Benjamin Steiner

Associate Professor of Criminology and Criminal Justice, University of Nebraska, Omaha

Areas of Expertise


  • Corrections
  • Juvenile justice
  • Criminal justice reform
  • Prisoner reentry

Key Findings


  • In the study, “Assessing the relative effects of state direct file waiver laws on violent juvenile crime: Deterrence or irrelevance?” Steiner looked at violent juvenile crimes for a five year period MORE
  • In the study, “Short-term effects of sanctioning reform on parole officers’ revocation decisions,” Steiner focused on officer revocation hearings before and after Ohio prisons created the sanctioning policy. MORE
  • In “Causes and correlates of prison inmate misconduct: A systematic review of the evidence,” Steiner conducted a systematic review of inmate misconduct cases from 1980 to 2013 MORE
  • In the study, “Individual and Environmental Sources of Work Stress among Prison Officers,” Steiner collected data about work stress from officers, inmates and facility data from 42 state-operated confinement . . . MORE

Biography


Benjamin Steiner, Associate Professor of Criminology and Criminal Justice at the University of Nebraska, Omaha, is an expert in corrections, juvenile justice and quantitative methods.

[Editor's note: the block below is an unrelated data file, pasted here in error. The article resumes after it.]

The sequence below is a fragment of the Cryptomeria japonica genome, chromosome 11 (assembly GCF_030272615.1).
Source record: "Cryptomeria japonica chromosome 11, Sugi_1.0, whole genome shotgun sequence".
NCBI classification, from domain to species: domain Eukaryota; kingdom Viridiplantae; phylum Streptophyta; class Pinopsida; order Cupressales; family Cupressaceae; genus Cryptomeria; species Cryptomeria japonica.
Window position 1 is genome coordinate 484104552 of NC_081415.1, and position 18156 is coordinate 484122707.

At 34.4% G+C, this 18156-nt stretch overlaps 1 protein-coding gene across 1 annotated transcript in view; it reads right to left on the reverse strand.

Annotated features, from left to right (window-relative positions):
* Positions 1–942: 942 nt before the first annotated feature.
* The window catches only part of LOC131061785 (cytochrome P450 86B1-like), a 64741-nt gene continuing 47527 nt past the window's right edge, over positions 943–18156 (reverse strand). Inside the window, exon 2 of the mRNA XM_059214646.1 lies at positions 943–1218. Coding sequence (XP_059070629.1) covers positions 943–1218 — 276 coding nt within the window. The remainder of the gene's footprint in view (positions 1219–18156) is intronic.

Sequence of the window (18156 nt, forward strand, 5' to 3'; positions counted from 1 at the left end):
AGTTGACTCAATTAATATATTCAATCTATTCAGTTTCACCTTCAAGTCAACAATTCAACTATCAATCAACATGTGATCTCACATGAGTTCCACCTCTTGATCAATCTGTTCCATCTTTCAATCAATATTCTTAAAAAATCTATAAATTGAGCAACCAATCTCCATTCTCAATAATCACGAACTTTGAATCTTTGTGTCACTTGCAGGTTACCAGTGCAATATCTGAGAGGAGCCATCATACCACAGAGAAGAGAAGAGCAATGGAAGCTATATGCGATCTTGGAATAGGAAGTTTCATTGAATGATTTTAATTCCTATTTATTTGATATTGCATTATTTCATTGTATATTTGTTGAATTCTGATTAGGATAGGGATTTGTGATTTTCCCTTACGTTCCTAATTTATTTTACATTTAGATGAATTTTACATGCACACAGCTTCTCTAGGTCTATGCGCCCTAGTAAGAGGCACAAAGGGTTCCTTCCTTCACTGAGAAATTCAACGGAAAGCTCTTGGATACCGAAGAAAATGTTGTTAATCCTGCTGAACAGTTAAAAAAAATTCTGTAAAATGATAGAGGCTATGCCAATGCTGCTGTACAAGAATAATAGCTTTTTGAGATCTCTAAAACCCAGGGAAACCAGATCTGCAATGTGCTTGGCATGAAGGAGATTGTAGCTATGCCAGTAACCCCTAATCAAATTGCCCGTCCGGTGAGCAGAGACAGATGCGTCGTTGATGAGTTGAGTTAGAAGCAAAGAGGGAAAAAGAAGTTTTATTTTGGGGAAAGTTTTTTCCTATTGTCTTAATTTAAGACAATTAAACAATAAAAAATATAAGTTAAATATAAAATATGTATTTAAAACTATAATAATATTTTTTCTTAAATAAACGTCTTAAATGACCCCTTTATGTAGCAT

Steiner is the Associate Director of the School of Criminology and Criminal Justice at the University of Nebraska, Omaha. He has consulted with the Iowa Department Corrections, Kentucky Department of Corrections, Nebraska Department of Correctional Services, Ohio Department of Rehabilitation and Correction, Bureau of Justice Statistics, and the National Institute of Justice and has testified on evidence-based practices in corrections and deterrent effects of direct file transfer laws to various government entities. He is a member of the American Society of Criminology and the Academy of Criminal Justice Sciences.

He has published numerous academic journals and book entries, and he is the co-author of Criminal Justice Case Briefs: Significant Cases in Juvenile Justice.

Steiner received his Ph.D. in Criminal Justice from the University of Cincinnati, M.A. in Criminal Justice from Boise State University and B.S. in Sociology from North Dakota State University.

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